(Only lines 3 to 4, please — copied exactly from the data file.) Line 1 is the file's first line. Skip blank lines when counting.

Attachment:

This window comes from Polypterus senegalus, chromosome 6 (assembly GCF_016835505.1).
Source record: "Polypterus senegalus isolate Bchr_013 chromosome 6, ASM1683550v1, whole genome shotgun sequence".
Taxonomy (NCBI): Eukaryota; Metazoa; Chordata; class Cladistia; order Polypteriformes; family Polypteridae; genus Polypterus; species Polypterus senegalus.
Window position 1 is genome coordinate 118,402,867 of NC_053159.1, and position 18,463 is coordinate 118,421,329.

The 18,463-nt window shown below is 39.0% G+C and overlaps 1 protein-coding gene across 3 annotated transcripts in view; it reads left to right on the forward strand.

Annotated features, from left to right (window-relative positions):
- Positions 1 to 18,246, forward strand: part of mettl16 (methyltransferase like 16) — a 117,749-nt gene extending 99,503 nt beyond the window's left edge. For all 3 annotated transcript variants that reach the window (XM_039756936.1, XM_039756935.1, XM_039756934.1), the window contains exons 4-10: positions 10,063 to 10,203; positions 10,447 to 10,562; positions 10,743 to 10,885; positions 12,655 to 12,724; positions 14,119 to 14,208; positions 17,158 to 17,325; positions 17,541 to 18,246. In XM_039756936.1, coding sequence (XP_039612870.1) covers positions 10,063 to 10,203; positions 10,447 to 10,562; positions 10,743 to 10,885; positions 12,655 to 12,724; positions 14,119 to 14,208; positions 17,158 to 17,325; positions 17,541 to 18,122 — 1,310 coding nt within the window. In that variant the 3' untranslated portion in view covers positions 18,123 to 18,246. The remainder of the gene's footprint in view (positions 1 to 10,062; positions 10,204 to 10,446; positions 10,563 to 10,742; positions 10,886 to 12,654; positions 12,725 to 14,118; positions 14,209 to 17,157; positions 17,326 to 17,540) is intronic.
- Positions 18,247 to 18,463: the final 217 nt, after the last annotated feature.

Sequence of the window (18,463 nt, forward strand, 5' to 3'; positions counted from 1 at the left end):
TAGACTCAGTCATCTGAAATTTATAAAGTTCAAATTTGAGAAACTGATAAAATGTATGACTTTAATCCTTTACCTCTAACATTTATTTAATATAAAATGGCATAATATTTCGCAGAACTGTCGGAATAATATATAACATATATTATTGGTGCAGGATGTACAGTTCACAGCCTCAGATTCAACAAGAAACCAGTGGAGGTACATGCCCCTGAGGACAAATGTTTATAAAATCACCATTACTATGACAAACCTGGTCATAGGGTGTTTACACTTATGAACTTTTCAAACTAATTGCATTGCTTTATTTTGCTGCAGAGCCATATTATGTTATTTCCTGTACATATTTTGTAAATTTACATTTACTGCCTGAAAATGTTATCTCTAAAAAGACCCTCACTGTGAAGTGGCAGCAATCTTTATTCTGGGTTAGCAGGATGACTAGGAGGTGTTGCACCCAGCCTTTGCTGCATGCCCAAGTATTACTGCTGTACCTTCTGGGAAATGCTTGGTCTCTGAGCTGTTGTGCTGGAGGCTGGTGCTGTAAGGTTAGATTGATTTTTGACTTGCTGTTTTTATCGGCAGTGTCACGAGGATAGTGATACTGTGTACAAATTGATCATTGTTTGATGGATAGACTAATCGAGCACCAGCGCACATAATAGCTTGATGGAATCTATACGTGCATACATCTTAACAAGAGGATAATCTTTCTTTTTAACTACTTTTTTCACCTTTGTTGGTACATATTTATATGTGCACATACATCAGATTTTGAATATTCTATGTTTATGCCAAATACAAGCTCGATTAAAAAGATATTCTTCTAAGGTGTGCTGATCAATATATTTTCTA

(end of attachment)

Taxonomy (NCBI): Eukaryota; Metazoa; Chordata; class Cladistia; order Polypteriformes; family Polypteridae; genus Polypterus; species Polypterus senegalus.
Window position 1 is genome coordinate 118,402,867 of NC_053159.1, and position 18,463 is coordinate 118,421,329.